We have been observing SLM (Selective Laser Melting; the most common method for 3D printing of metals) technology for almost 5+ years and our short answer is: No, not in the near future. The main reason for no is that here are still some fundamental problems to overcome in terms of the 3D printing of metals. Please note that these problems are generally not reported in the media.
To expand up upon that answer I’ll briefly list what are in our opinion the biggest obstacles for SLM in terms of directly competing with CNC:
– Surface Finish:
This is the big one, and one of the things we hear a lot in the industry. The parts produced by SLM are very impressive, however in terms of surface finish for a part which may have to connect accurately or form part of a precise mechanical system it is simply not good enough. The surface of SLM formed material is inherently rough due to the attachment of partially melted metal particles, and the layer-by-layer way in which it is formed.
– Support Structures:
All overhanging surfaces must be attached to the build plate by support structures which (in general terms) hold the overhanging sections in place during building and provide a heat transfer route to avoid the over melting of the metal powder. These structures must be removed and although they are generally designed to be broken off easily they leave a noticeable poor underside surface finish to the SLM processed part where they have been attached.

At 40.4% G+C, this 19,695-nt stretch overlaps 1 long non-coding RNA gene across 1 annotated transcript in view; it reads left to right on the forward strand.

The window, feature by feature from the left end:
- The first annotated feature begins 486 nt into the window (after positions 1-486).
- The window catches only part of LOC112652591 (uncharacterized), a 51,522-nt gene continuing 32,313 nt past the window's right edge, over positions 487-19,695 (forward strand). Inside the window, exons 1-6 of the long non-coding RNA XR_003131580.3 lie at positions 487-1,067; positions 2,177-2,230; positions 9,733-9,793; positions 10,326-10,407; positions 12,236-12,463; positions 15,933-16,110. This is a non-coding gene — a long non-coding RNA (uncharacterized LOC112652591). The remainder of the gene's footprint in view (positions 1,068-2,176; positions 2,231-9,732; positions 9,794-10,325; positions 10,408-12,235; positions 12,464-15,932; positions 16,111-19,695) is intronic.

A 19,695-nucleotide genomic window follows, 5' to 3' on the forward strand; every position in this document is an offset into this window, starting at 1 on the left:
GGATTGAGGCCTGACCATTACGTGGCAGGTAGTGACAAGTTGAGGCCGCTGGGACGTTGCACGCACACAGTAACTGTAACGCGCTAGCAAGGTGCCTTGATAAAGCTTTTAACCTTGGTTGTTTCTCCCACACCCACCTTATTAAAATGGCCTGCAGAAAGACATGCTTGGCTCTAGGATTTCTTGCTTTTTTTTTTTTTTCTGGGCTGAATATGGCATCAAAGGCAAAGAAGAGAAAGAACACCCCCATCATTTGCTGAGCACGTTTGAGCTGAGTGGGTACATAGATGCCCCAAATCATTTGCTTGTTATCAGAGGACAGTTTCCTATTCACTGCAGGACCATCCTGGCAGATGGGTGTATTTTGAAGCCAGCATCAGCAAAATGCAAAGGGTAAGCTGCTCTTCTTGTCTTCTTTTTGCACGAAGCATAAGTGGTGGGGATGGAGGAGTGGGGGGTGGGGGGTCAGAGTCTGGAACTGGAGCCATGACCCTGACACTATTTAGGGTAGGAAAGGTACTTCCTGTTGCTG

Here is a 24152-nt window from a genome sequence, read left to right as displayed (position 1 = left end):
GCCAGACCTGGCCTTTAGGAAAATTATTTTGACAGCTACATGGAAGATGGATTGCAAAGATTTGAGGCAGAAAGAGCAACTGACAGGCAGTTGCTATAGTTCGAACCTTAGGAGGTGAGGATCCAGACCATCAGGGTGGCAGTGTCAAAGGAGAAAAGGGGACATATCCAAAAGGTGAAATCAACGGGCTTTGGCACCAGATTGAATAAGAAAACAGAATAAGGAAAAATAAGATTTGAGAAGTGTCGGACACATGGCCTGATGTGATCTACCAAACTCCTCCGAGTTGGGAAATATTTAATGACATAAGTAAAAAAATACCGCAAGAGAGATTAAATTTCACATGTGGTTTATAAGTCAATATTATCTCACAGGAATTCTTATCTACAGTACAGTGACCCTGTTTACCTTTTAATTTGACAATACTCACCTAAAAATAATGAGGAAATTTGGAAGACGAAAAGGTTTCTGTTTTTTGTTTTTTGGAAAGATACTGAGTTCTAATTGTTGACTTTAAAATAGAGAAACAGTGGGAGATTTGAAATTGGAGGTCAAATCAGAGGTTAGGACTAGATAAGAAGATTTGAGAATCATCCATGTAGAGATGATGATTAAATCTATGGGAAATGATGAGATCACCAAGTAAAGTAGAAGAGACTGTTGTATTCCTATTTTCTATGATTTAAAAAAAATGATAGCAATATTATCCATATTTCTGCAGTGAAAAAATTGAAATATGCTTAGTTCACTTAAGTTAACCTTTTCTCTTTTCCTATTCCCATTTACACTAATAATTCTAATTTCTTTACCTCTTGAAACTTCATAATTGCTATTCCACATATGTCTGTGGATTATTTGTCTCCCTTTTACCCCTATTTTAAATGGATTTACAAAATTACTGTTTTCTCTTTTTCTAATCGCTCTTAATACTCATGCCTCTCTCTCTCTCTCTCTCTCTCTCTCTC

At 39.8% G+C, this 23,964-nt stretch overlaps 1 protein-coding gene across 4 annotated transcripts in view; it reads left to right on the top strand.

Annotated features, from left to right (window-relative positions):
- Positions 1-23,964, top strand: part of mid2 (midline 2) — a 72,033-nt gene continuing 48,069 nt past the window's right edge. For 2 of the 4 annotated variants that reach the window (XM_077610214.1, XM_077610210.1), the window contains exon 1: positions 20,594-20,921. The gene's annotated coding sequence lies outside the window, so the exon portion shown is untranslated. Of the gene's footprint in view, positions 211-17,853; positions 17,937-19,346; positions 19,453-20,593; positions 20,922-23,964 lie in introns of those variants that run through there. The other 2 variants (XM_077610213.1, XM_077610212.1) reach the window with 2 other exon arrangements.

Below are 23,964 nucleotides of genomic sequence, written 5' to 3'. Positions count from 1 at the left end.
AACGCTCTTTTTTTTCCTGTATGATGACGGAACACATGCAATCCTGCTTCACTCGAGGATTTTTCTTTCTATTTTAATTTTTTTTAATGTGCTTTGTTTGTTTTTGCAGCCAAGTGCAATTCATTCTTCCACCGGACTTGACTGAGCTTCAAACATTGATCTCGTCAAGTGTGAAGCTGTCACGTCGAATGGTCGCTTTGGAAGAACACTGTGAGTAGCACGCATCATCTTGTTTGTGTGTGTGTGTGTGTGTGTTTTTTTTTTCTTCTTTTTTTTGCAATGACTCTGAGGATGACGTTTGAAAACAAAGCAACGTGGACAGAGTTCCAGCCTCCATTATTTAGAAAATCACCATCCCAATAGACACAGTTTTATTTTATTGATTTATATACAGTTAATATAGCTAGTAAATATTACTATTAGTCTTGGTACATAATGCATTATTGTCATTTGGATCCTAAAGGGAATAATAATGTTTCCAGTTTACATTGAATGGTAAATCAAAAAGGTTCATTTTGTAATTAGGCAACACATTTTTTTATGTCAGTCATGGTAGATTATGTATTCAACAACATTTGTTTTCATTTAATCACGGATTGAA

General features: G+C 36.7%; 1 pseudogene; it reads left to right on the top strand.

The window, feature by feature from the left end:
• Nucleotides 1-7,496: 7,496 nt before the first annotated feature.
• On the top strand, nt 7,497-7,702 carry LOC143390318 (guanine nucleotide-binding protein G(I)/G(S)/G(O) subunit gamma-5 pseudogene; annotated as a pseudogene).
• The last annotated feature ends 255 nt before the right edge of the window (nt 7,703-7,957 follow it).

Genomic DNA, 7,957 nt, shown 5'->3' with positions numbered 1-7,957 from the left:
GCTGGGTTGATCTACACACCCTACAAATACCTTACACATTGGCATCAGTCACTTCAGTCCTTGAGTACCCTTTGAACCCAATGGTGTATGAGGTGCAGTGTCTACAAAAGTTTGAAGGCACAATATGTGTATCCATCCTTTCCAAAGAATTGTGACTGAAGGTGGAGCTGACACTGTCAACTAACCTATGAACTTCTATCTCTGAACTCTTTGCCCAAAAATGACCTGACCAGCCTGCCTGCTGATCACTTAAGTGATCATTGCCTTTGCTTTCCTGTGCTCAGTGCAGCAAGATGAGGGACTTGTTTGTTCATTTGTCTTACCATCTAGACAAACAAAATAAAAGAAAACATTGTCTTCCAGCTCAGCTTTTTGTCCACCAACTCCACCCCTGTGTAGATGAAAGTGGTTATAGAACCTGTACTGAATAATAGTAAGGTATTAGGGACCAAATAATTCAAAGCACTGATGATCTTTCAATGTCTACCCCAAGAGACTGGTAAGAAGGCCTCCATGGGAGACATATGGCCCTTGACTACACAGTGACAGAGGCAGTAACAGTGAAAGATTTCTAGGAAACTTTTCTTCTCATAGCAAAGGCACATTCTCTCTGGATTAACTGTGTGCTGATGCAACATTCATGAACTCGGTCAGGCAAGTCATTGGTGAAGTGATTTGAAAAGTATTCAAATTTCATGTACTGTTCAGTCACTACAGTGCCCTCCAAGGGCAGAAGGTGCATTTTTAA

This is dependent on the material, but in general SLM manufactured components are prone to high levels of residual stress (caused by the very localized heating and cooling inherent with the process) which can cause them to deform significantly upon removal from the build plate. This can be mitigated somewhat with heat treatments, but still poses a major problem.
The thermal history of the SLM processed material varies hugely depending on the geometry being built. For example a thin walled section may cool much slower than a thick section. This has a huge impact on the microstructure and therefore the mechanical properties of the material. Research is being carried out on these effects, however they remain one of the great unknowns of the process.
SLM machines cost around the $700,000-800,000 (depending on manufacturer of course). This is an expensive machine considering it really doesn’t build that quickly. Deposition rates are tricky to generalize, as they depend on the material and the geometry, however it is not uncommon for parts to be building for several days and well over a week for larger pieces. Additionally, although the metal powder feedstock can be received and reused, it is not cheap enough to produce in the first place, and although SLM is often pitched as a “green” technology, the energy required to atomise the power and the waste from this process are rarely taken into consideration.
I would however like to conclude by adding that although I don’t think SLM will replace CNC in the near future, I would like to see it become a complementary technique, a further tool for engineers and designers to call upon or the right application where CNC is inappropriate. We hope this provides those interested with a bit more insight. Of course, if you have any additional questions on this, please contact us.
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